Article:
Like many facets of gun licensing in the state, requirements can change depending on where one is applying for a permit. “It can vary wildly from town to town,” he said.

For example, Whatley said in Springfield many of his students are given restricted licenses that allow only for hunting and target practice. That means that owners must have their gun locked in the trunk of their vehicle until they get to the range or to where they are hunting. Ammunition must be kept in a separate, locked container, he said.

An unrestricted license to carry allows holders to carry guns in a concealed manner on their person.

McMahon said after someone has taken the gun safety course, the Easthampton Police Department conducts a background check. If they pass, the applicant’s fingerprints are sent to the FBI while state and federal background checks are conducted. If they pass those checks, they come back to the police station and are granted a license.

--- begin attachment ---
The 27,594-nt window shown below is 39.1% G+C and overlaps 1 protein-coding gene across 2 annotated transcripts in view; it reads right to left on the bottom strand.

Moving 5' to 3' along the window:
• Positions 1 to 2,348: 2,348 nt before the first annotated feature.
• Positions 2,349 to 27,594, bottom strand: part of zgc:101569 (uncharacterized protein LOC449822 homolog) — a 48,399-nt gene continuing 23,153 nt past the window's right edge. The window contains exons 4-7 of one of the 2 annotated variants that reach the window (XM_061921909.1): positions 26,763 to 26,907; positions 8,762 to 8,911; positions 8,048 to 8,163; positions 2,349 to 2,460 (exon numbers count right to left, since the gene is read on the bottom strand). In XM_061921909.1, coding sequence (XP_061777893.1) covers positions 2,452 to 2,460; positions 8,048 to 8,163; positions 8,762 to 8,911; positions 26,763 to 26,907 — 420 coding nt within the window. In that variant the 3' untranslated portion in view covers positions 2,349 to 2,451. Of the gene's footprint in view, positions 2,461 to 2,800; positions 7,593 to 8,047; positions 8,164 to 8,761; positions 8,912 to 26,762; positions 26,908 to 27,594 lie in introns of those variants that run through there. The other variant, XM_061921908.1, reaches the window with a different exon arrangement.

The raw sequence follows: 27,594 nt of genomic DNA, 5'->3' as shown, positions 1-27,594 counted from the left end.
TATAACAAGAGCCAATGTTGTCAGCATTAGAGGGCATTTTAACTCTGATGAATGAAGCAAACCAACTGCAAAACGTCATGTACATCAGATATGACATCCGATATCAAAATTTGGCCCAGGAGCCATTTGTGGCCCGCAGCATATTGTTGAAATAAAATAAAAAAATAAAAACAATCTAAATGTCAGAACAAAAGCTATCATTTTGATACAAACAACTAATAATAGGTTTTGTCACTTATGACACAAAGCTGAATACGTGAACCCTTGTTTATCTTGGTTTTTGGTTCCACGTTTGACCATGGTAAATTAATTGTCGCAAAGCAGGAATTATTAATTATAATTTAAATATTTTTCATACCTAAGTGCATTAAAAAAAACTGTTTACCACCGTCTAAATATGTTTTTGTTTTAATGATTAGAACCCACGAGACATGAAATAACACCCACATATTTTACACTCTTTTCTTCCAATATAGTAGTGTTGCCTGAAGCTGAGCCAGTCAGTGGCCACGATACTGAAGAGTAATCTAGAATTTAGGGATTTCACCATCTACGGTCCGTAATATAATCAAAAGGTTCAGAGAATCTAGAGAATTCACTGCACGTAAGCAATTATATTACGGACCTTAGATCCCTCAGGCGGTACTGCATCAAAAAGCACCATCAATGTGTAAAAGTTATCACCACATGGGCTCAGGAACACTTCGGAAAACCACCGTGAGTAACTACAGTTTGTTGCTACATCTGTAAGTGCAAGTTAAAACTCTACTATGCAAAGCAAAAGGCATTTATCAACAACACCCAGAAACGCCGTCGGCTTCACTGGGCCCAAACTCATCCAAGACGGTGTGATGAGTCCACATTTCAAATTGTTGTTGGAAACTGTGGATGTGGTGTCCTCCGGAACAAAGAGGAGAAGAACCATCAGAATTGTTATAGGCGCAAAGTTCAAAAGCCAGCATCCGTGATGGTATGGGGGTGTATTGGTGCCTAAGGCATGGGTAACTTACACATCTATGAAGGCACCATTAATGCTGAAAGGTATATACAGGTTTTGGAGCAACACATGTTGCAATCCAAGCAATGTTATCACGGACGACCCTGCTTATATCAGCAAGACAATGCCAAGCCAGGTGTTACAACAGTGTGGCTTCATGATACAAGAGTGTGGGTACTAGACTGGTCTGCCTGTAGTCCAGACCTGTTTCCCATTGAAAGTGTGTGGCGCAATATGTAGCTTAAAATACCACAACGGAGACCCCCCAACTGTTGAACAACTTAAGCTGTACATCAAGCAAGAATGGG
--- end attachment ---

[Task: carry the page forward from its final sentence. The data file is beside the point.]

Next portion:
The rules under which licenses are issued are very specific and constantly changing, McMahon said.

“There’s one solid book for firearms licensing — it’s 500-plus pages,” he said. “It’s very in-depth here in Massachusetts.”

Reinstating the ban

Massachusetts is one of seven states and the District of Columbia to have an assault weapons ban, Healey said. But she said the patchwork of gun laws across the country make for a piecemeal solution to a national problem.

Reinstating the federal ban would make it harder for would-be killers to get their hands on assault weapons, she said.

“Is it going to end all violence? No,” she said. “But this is about saving lives and taking steps to end this terrible accumulation of mass shootings that we have seen time and time again.”

On Tuesday, President Barack Obama echoed Healey.

“We have to make it harder for people who want to kill Americans to get their hands on weapons of war that let them kill dozens of innocents,” Obama said. “Reinstate the assault weapons ban, make it harder for terrorists to use these weapons to kill us.”